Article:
Artist’s journey: from painting to metalwork, Alyssa Holt masters several mediums
BLUE HILL — Alyssa Holt explores her artistic nature, sometimes through several mediums at once.
Depending on the time of year, you might find the Portland-born artist hard at work in her home studio, which had been her fisherman boyfriend’s buoy-painting studio.
The slender young woman, wearing a hydrangea-inspired silver cuff on her wrist, made at the Haystack Mountain School of Crafts, shows the visitor a dizzying amount of work. Paintings are everywhere, from alcohol ink abstracts to pieces made with bullet casings dipped in shiny acrylics.
A box of glittering lobster claws awaits summer visitors to grab them.
“My interest in art was born from an early age. I always felt this creativity from within and having creative people in my close family. It sparked this passion for art under many shapes,” Holt said. “There’s this photo of me around 4 years old, in the evening, sitting at my little desk, with a lamp, and engrossed in my work, which of course was drawing.
“So drawing turned into painting, which turned into all kinds of crafts and art forms, including collage, scrapbooking, beadwork, sewing, printmaking,” recalls the artist. “I’ve dabbled in ceramics, woodturning, sign carving and basket weaving, which I would do again in a heartbeat, but that’s not exactly my main job.”
“I’m definitely a collector too,” Holt continued. Collected gems, crystals, sea glass, and even a container of wire hangers await projects.
Holt, who grew up on Cape Cod, took drawing classes at the Art Institute of Boston. There, she discovers engraving with linoleum and wooden blocks.
“I discovered jewelry around the age of 19,” she said. “I loved playing with crystals and stones, and found creating this form of ‘wearable art’ a fun way to work and wire quickly became my medium of choice.”
“I gained more experience working with metal during my first silversmithing course in 2012,” Holt said. “And continued after moving to Maine in 2016 where I took [on] bezel settings and some copper soldering projects. Since then I had a workshop day on an island in Haystack where I was able to use their amazing metal studio space.”
Holt, in his 20s, also made the music show circuit, creating band and concert t-shirts and pop culture-themed enamel pins.
“Now in my 30s it seems to me that a lot of these art forms play off each other, either collaboratively or sometimes I paint and sometimes I make jewelry. It’s nice to have another medium to work with,” the artist said.
Holt also does graphic art, creating logos for small businesses.
“I like to create,” she says. “I feel like I’ll always be a creator, no matter what. I hope people find it enjoyable or stir their emotions in some way.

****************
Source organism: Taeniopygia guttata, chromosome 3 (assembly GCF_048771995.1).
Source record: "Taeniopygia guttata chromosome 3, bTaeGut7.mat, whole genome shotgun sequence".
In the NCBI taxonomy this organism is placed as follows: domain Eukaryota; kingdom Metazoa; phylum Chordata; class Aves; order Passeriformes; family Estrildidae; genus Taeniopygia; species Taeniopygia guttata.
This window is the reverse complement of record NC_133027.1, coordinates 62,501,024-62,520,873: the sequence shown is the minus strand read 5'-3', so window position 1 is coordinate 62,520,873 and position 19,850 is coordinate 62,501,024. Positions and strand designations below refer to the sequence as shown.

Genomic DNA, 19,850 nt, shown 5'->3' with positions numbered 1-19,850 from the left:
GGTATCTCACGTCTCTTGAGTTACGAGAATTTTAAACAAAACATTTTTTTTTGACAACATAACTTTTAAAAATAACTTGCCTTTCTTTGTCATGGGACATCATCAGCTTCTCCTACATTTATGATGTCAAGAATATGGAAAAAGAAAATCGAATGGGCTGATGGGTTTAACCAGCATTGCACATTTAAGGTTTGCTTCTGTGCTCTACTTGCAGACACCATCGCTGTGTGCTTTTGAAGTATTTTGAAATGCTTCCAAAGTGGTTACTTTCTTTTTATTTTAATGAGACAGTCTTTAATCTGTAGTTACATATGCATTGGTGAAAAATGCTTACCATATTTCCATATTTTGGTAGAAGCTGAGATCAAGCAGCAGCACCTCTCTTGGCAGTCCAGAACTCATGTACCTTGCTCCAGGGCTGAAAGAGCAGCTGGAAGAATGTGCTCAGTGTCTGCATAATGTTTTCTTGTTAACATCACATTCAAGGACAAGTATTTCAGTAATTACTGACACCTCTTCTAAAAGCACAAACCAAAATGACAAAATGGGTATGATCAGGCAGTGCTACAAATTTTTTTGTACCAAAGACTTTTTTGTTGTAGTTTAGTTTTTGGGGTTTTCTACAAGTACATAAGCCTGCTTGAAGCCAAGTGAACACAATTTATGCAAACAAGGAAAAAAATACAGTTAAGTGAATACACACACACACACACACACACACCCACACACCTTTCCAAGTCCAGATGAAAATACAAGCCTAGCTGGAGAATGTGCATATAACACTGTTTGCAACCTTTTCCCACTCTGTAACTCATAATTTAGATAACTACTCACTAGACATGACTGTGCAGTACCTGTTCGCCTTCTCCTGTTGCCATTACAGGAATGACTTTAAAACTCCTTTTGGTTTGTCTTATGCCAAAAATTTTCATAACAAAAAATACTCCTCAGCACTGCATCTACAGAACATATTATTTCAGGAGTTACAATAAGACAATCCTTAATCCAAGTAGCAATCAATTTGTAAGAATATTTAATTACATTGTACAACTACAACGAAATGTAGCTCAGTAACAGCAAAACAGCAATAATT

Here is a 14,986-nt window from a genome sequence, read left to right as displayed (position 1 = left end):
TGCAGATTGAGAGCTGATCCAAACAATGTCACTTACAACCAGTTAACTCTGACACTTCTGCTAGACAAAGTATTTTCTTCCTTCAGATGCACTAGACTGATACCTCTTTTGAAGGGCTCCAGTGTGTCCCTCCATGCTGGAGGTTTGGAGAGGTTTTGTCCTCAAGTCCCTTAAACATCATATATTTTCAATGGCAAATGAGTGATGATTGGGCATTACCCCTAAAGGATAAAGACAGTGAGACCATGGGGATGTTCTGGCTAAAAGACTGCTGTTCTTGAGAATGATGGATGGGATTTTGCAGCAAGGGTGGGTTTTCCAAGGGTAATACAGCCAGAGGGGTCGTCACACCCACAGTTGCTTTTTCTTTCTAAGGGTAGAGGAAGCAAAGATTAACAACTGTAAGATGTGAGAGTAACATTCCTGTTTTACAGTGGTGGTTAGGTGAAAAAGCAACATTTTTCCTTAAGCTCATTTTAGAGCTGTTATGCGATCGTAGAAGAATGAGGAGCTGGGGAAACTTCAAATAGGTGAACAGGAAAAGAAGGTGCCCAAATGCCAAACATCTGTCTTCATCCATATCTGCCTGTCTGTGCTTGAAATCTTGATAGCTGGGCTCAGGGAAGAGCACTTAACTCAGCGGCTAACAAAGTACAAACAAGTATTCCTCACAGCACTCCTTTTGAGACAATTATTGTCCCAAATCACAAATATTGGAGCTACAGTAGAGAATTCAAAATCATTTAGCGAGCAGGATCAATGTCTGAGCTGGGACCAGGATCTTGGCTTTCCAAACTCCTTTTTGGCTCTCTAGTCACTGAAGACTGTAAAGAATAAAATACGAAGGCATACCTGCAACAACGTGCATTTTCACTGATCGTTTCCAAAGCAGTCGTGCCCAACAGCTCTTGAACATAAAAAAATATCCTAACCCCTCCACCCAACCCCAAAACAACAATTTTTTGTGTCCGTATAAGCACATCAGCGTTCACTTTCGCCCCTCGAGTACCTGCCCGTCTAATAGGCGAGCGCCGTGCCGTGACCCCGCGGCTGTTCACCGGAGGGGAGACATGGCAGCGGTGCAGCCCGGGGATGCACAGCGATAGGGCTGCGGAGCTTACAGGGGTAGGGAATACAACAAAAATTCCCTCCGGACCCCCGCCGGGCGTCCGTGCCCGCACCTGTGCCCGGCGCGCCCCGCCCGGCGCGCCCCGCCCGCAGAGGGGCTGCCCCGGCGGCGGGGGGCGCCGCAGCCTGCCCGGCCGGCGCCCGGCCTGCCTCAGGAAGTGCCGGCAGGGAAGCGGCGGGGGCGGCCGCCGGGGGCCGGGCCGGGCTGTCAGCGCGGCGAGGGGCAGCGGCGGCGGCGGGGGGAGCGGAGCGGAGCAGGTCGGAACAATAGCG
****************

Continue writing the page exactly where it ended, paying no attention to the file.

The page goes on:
During the summer, Holt works at the Handworks Gallery in Blue Hill and she also sells her work there. You can also find his art at Barncastle Restaurant and the ArtBox at Fairwinds Florist and Makers Market Shop + Studio in Brooksville.
“A lot of my inspiration comes from my family. My mother [Susan James of Castine] is into graphic design, my dad was into culinary arts and carpentry, my brother is also a carpenter,” Holt said.
When Holt is working on her jewelry, she sits on a bench custom-made for her by her father, the late Richard Holt. He just died 18 months ago and the artist has a picture of him hanging nearby. The bench has armrests that Holt can pull up and rest her forearms on while she does detailed jewelry work.
“My grandfather, Paul Noble James, painted a lot,” she said. “He would hike and photograph landscapes and then paint them at home. As a small child I was captivated by all of his work, the lovely paintings adorning every square inch of my grandparents’ walls and piled below were more to browse. His uncles (my great-great-great-uncles) were painters and my great-great-grandfather was a painter, illustrator, engraver and draftsman.
“So my family obviously plays a big role in my work, but there’s inspiration everywhere,” she said. “Nature inspires me every day. The architecture and the landscapes when I travel — the music and the culture. There are fabulous local artists from this region that I have been able to meet. I was lucky enough to hang out with a wonderful artist from Castine who had amazing encaustic work and collage paintings.
Some of her favorite artists she draws inspiration from include MC Escher, Ralph Steadman, Salvador Dalí, Jackson Pollock and Wassily Kandinsky.
“Being here at Blue Hill is absolutely wonderful,” she said. “I’ve also been at the Handworks Gallery for four years and it’s inspiring just to be there to work. “I have ideas or projects in mind. I learn new techniques and I also meet many artists who present their work there.
See Holt’s portfolio at ach-designs.com/portfolio.html.
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